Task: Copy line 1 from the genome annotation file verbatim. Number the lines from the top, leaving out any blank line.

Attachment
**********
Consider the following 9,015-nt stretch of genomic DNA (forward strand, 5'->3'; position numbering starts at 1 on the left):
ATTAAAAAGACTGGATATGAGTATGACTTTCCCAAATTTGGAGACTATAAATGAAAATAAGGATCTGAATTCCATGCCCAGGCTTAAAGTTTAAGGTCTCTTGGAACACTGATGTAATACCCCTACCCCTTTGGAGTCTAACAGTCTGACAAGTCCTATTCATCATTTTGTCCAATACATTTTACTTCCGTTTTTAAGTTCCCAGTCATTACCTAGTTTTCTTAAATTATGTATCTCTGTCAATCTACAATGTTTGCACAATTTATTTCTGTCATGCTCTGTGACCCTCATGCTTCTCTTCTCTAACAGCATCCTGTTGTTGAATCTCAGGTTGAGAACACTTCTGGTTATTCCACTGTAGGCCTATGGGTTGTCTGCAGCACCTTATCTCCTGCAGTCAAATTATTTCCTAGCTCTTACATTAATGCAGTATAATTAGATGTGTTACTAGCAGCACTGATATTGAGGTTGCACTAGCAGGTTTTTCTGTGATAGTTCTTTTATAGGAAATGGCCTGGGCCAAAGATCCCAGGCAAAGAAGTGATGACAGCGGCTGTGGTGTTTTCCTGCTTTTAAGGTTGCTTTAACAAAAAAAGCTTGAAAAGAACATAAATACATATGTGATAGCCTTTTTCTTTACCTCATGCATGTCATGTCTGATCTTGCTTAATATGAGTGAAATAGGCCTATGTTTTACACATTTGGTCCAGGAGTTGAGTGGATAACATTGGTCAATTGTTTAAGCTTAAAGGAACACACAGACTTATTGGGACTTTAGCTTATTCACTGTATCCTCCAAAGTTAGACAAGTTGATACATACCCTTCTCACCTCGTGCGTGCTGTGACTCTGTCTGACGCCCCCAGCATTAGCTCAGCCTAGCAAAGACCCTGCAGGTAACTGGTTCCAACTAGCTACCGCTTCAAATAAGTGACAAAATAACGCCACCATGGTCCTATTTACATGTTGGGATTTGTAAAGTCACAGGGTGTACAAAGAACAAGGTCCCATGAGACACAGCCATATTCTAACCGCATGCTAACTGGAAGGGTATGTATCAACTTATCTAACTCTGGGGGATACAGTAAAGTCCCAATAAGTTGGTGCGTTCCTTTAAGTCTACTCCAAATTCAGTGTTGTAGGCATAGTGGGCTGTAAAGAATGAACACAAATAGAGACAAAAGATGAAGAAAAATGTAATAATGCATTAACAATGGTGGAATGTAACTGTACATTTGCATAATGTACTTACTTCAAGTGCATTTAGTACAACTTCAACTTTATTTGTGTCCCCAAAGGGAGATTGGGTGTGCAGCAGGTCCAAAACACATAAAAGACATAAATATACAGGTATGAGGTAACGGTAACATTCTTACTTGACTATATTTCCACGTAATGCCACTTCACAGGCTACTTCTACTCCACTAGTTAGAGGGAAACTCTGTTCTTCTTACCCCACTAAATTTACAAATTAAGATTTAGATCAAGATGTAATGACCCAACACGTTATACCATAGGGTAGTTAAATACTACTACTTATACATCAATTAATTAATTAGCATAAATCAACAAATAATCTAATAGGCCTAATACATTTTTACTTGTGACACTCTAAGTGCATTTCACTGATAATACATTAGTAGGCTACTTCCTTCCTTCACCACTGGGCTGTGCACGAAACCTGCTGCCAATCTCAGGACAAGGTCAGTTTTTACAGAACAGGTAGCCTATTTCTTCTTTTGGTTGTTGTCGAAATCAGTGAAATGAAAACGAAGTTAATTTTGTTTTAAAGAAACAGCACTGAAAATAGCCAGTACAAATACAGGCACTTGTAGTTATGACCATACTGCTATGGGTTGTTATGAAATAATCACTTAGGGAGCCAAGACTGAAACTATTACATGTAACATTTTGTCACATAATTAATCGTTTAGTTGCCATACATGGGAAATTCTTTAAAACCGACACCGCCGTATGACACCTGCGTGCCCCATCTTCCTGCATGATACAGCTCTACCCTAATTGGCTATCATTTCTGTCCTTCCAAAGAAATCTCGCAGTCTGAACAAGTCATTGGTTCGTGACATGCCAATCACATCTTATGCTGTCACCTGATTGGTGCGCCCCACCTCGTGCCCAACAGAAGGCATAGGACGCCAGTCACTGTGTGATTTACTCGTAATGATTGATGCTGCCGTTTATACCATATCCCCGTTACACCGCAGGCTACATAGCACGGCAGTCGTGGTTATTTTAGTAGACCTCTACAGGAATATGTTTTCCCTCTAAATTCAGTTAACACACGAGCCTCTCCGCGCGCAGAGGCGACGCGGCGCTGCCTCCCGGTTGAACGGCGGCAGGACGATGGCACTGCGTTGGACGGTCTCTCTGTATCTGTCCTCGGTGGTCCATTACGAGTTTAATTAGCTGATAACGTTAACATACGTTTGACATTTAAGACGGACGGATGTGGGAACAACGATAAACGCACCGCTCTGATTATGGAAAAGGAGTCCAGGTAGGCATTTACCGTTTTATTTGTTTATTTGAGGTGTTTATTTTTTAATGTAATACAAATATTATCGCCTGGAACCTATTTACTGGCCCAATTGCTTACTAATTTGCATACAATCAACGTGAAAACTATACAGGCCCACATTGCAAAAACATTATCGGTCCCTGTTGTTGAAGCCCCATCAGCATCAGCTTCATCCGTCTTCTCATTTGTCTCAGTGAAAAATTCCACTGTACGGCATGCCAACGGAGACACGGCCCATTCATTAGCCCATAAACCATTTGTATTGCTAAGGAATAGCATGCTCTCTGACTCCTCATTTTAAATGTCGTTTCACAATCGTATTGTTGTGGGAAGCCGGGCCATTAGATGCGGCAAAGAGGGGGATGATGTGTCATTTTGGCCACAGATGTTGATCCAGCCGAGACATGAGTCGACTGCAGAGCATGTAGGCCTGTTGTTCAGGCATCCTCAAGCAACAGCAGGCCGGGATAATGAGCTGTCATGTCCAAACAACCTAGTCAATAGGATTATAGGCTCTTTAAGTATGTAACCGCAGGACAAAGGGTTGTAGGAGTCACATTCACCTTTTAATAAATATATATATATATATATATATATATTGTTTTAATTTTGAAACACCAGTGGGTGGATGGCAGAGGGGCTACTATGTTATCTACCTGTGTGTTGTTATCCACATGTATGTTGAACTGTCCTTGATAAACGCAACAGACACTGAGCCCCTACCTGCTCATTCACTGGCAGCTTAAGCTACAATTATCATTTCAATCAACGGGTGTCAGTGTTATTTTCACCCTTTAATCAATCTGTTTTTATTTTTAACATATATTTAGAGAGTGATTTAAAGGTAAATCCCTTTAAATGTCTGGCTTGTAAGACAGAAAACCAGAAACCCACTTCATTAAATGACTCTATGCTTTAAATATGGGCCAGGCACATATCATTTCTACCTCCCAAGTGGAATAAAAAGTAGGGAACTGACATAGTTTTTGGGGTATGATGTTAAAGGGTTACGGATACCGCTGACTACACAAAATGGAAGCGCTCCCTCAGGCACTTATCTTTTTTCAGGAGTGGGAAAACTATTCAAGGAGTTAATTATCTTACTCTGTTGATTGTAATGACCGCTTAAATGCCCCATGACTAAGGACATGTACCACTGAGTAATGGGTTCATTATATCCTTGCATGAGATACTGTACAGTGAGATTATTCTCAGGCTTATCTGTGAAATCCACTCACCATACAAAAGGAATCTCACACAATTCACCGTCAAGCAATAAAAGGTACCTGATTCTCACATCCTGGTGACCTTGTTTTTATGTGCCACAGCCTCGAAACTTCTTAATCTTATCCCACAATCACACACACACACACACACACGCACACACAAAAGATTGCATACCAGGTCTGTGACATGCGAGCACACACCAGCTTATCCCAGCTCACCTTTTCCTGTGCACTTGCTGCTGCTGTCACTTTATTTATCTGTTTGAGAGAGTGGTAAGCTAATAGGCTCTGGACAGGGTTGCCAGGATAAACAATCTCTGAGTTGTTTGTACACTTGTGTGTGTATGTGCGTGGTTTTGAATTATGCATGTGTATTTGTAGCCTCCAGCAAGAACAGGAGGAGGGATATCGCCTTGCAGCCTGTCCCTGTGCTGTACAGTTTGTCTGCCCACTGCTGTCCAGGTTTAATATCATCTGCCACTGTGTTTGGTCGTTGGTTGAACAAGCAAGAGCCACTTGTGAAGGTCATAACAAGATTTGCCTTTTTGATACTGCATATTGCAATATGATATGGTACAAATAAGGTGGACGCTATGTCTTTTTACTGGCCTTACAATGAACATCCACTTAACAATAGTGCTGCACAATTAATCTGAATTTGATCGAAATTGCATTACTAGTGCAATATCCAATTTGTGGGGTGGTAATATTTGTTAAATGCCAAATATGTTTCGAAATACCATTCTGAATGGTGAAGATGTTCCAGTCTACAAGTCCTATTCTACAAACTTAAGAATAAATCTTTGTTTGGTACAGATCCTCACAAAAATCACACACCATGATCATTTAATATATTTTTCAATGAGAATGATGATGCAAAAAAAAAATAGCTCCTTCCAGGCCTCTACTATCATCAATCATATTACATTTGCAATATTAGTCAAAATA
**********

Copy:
Consider the following 9,015-nt stretch of genomic DNA (forward strand, 5'->3'; position numbering starts at 1 on the left):